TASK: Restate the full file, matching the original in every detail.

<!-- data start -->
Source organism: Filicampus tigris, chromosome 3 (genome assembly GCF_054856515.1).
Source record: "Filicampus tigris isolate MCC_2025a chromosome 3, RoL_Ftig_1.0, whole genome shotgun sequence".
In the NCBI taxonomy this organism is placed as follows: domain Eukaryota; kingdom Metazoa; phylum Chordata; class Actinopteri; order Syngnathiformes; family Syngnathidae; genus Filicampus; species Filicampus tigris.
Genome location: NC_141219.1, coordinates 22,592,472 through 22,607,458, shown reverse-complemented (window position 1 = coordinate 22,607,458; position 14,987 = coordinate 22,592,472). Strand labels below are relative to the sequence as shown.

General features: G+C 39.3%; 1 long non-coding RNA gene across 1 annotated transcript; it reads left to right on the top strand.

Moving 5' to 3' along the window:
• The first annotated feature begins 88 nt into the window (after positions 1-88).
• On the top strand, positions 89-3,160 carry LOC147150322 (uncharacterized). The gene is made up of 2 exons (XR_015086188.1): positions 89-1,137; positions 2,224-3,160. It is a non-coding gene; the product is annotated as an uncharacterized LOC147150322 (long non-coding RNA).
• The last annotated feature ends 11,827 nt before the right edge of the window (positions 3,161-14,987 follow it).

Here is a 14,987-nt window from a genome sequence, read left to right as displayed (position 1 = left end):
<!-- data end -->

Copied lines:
Source organism: Filicampus tigris, chromosome 3 (genome assembly GCF_054856515.1).
Source record: "Filicampus tigris isolate MCC_2025a chromosome 3, RoL_Ftig_1.0, whole genome shotgun sequence".
In the NCBI taxonomy this organism is placed as follows: domain Eukaryota; kingdom Metazoa; phylum Chordata; class Actinopteri; order Syngnathiformes; family Syngnathidae; genus Filicampus; species Filicampus tigris.
Genome location: NC_141219.1, coordinates 22,592,472 through 22,607,458, shown reverse-complemented (window position 1 = coordinate 22,607,458; position 14,987 = coordinate 22,592,472). Strand labels below are relative to the sequence as shown.

General features: G+C 39.3%; 1 long non-coding RNA gene across 1 annotated transcript; it reads left to right on the top strand.

Moving 5' to 3' along the window:
• The first annotated feature begins 88 nt into the window (after positions 1-88).
• On the top strand, positions 89-3,160 carry LOC147150322 (uncharacterized). The gene is made up of 2 exons (XR_015086188.1): positions 89-1,137; positions 2,224-3,160. It is a non-coding gene; the product is annotated as an uncharacterized LOC147150322 (long non-coding RNA).
• The last annotated feature ends 11,827 nt before the right edge of the window (positions 3,161-14,987 follow it).

Here is a 14,987-nt window from a genome sequence, read left to right as displayed (position 1 = left end):